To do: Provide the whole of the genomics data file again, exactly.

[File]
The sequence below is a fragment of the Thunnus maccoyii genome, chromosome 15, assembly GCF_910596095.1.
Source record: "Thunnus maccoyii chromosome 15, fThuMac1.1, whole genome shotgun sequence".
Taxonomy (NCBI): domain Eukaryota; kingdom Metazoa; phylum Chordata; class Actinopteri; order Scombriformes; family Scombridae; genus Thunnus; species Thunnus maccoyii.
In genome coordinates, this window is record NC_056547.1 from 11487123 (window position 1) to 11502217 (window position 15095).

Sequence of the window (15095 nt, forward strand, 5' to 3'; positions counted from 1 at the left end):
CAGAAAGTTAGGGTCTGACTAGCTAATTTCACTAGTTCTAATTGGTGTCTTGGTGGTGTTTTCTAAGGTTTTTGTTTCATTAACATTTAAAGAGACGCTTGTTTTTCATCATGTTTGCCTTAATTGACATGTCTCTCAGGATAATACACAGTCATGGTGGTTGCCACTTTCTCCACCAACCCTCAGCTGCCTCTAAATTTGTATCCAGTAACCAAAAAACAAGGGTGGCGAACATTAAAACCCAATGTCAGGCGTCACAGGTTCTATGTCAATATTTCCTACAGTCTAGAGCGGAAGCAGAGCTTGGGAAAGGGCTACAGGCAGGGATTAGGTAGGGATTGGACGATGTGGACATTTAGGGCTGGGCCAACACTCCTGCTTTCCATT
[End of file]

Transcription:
The sequence below is a fragment of the Thunnus maccoyii genome, chromosome 15, assembly GCF_910596095.1.
Source record: "Thunnus maccoyii chromosome 15, fThuMac1.1, whole genome shotgun sequence".
Taxonomy (NCBI): domain Eukaryota; kingdom Metazoa; phylum Chordata; class Actinopteri; order Scombriformes; family Scombridae; genus Thunnus; species Thunnus maccoyii.
In genome coordinates, this window is record NC_056547.1 from 11487123 (window position 1) to 11502217 (window position 15095).

Sequence of the window (15095 nt, forward strand, 5' to 3'; positions counted from 1 at the left end):
CAGAAAGTTAGGGTCTGACTAGCTAATTTCACTAGTTCTAATTGGTGTCTTGGTGGTGTTTTCTAAGGTTTTTGTTTCATTAACATTTAAAGAGACGCTTGTTTTTCATCATGTTTGCCTTAATTGACATGTCTCTCAGGATAATACACAGTCATGGTGGTTGCCACTTTCTCCACCAACCCTCAGCTGCCTCTAAATTTGTATCCAGTAACCAAAAAACAAGGGTGGCGAACATTAAAACCCAATGTCAGGCGTCACAGGTTCTATGTCAATATTTCCTACAGTCTAGAGCGGAAGCAGAGCTTGGGAAAGGGCTACAGGCAGGGATTAGGTAGGGATTGGACGATGTGGACATTTAGGGCTGGGCCAACACTCCTGCTTTCCATT